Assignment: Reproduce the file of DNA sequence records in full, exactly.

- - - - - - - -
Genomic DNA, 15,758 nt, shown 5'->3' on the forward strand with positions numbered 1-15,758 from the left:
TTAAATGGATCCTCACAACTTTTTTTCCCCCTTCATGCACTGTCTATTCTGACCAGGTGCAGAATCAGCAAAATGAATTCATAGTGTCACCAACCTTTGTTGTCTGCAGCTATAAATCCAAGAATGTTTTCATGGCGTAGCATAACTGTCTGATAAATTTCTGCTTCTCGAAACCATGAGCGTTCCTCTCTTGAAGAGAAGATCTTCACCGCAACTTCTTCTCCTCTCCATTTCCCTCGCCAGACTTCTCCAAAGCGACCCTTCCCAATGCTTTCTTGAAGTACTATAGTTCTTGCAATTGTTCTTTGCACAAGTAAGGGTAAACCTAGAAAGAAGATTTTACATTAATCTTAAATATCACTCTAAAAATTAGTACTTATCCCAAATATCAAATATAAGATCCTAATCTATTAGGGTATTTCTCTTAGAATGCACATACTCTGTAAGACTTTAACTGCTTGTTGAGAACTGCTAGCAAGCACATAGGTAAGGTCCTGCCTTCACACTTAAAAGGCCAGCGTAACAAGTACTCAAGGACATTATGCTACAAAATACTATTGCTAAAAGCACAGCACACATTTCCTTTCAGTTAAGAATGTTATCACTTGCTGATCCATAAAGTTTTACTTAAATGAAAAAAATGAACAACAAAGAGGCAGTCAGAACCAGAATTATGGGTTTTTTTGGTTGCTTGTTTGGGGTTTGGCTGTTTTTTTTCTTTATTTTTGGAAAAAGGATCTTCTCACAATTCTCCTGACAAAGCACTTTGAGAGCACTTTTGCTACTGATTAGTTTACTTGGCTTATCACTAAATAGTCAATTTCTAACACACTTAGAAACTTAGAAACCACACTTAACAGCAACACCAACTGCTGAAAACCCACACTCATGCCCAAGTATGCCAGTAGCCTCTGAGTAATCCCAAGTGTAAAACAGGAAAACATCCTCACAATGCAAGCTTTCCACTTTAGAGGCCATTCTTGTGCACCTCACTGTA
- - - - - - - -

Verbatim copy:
Genomic DNA, 15,758 nt, shown 5'->3' on the forward strand with positions numbered 1-15,758 from the left:
TTAAATGGATCCTCACAACTTTTTTTCCCCCTTCATGCACTGTCTATTCTGACCAGGTGCAGAATCAGCAAAATGAATTCATAGTGTCACCAACCTTTGTTGTCTGCAGCTATAAATCCAAGAATGTTTTCATGGCGTAGCATAACTGTCTGATAAATTTCTGCTTCTCGAAACCATGAGCGTTCCTCTCTTGAAGAGAAGATCTTCACCGCAACTTCTTCTCCTCTCCATTTCCCTCGCCAGACTTCTCCAAAGCGACCCTTCCCAATGCTTTCTTGAAGTACTATAGTTCTTGCAATTGTTCTTTGCACAAGTAAGGGTAAACCTAGAAAGAAGATTTTACATTAATCTTAAATATCACTCTAAAAATTAGTACTTATCCCAAATATCAAATATAAGATCCTAATCTATTAGGGTATTTCTCTTAGAATGCACATACTCTGTAAGACTTTAACTGCTTGTTGAGAACTGCTAGCAAGCACATAGGTAAGGTCCTGCCTTCACACTTAAAAGGCCAGCGTAACAAGTACTCAAGGACATTATGCTACAAAATACTATTGCTAAAAGCACAGCACACATTTCCTTTCAGTTAAGAATGTTATCACTTGCTGATCCATAAAGTTTTACTTAAATGAAAAAAATGAACAACAAAGAGGCAGTCAGAACCAGAATTATGGGTTTTTTTGGTTGCTTGTTTGGGGTTTGGCTGTTTTTTTTCTTTATTTTTGGAAAAAGGATCTTCTCACAATTCTCCTGACAAAGCACTTTGAGAGCACTTTTGCTACTGATTAGTTTACTTGGCTTATCACTAAATAGTCAATTTCTAACACACTTAGAAACTTAGAAACCACACTTAACAGCAACACCAACTGCTGAAAACCCACACTCATGCCCAAGTATGCCAGTAGCCTCTGAGTAATCCCAAGTGTAAAACAGGAAAACATCCTCACAATGCAAGCTTTCCACTTTAGAGGCCATTCTTGTGCACCTCACTGTA